Most immediately impressive is the world, a vast expanse of differing clusters of segregated communities, each with its own problems you'll be wise to investigate. A decent chunk of your time will also be spent in far-reaching fields and open waters. Which is to be expected, considering there weren't many skyscraping cities in the 13th century, but that's not to say these areas are barren. There are caves to explore, treasures to loot and enemies to fight or flee from every step of the way. Where the game offers depth is in the density of its villages. There are so many people to speak to and missions to obtain in every town, both large and small, that Geralt's quest log will soon run as long as Marvel's movie release schedule.

From the vast expanse of the kingdom of Novigrad to the tiny communities of Velen, each subset of humanity presents itself in equally uninviting terms to Geralt. As a Witcher, you're not welcome anywhere, with local residents begging you to "leave the children alone!" after hearing tales of the feared grey-haired ones kidnapping their young'uns. Of course, Geralt is soon welcome once the community is in need, and this is when CD Projekt Red's stunning facial detail shines.

Every interaction is an intrigue. Not only is the dialogue superbly acted, but I can see every emotion the voice is trying to convey in each character's face. It means that I want to find out more about them as people, rather than simply obtain the fetch quest they are no doubt about to give me. It helps that CD Projekt Red is arguably the best at making every decision you face as morally grey as possible. While other RPGs do their best to present dialogue as choice, 'but not really' (blue is good guy, red is bad, hardly a moral crisis), The Witcher has always presented the player with a list of viable options, each with a soul-crushing conclusion, leaving you never knowing if you made the right choice. It fits well with the world around it, a lawless place in a fearful age.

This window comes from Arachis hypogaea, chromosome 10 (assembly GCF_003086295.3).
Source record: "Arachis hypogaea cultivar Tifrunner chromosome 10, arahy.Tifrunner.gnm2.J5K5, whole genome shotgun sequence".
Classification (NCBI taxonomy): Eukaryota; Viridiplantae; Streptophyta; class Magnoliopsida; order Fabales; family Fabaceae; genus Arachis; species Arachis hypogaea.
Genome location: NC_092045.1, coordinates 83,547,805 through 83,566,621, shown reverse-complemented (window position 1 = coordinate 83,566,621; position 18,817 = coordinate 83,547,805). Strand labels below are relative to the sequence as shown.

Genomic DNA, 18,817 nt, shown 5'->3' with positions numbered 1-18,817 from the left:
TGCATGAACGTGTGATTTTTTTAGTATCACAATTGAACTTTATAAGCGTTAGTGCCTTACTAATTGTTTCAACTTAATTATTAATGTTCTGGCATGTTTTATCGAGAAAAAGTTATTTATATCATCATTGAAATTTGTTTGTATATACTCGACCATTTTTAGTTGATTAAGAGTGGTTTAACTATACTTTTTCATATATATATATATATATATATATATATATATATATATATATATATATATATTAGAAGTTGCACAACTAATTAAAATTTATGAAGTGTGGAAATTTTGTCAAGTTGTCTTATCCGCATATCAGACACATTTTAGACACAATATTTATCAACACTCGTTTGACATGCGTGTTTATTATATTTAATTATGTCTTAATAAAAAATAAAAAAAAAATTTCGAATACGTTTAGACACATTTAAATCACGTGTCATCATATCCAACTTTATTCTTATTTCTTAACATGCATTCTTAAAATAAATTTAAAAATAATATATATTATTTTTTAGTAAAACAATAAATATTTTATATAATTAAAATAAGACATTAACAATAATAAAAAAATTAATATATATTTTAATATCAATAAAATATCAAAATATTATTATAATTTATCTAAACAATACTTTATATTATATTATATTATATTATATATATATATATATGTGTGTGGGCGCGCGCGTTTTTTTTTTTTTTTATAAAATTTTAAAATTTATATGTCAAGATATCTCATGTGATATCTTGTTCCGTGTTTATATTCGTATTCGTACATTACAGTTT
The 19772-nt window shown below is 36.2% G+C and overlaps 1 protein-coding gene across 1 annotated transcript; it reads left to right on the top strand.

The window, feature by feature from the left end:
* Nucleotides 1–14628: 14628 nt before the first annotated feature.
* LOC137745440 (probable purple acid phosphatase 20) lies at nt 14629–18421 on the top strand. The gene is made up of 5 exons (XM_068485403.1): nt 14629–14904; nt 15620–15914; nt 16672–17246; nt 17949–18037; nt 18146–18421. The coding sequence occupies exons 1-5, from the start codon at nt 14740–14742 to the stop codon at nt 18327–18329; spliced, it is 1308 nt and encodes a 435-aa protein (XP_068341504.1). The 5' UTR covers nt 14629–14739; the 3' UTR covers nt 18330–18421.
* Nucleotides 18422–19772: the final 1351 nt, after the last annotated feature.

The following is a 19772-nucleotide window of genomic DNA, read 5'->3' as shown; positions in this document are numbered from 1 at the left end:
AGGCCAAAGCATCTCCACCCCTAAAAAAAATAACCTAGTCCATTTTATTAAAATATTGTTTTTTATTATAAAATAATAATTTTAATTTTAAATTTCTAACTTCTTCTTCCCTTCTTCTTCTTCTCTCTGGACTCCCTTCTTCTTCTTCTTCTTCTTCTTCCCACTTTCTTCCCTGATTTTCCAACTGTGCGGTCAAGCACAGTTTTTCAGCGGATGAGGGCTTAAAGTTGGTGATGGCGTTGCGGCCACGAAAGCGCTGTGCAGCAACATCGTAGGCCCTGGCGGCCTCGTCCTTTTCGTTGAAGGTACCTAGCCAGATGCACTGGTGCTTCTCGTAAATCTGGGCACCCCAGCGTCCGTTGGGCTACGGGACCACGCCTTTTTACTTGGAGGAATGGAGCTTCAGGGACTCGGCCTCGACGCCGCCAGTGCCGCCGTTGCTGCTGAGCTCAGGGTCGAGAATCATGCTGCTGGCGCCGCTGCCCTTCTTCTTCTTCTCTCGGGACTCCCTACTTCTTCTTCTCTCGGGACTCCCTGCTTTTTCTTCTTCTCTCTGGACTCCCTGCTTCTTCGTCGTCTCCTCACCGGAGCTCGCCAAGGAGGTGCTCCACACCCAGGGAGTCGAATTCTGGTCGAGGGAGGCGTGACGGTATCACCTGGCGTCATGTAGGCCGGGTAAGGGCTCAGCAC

After you've spoken to the inhabitants, you'll be sent off on your quests, which more often than not involve killing a monster of sorts. The combat in the series has always lacked impact, strikes often feeling like they don't really connect with the target, and the issue persists in its third entry. Sinking your silver sword into the depths of a Drowner or a Griffin should feel satisfying, but it never pays off in a way that feels rewarding to the player. The combo system feels disjointed, as Geralt is always locked into an animation, often leaving you vulnerable to attacks, even when dodging. It becomes even more tricky when facing multiple opponents. Unlike other games, like the Arkham series, which have a combo system built for dealing with multiple foes, The Witcher feels much more about one-on-one combat. Escaping a tussle with groups of enemies can feel a case of luck rather than judgement. (One other minor, if ever-present annoyance, is that the song played during any fight sounds like a Shakira tribute act has been employed on lead vocals.)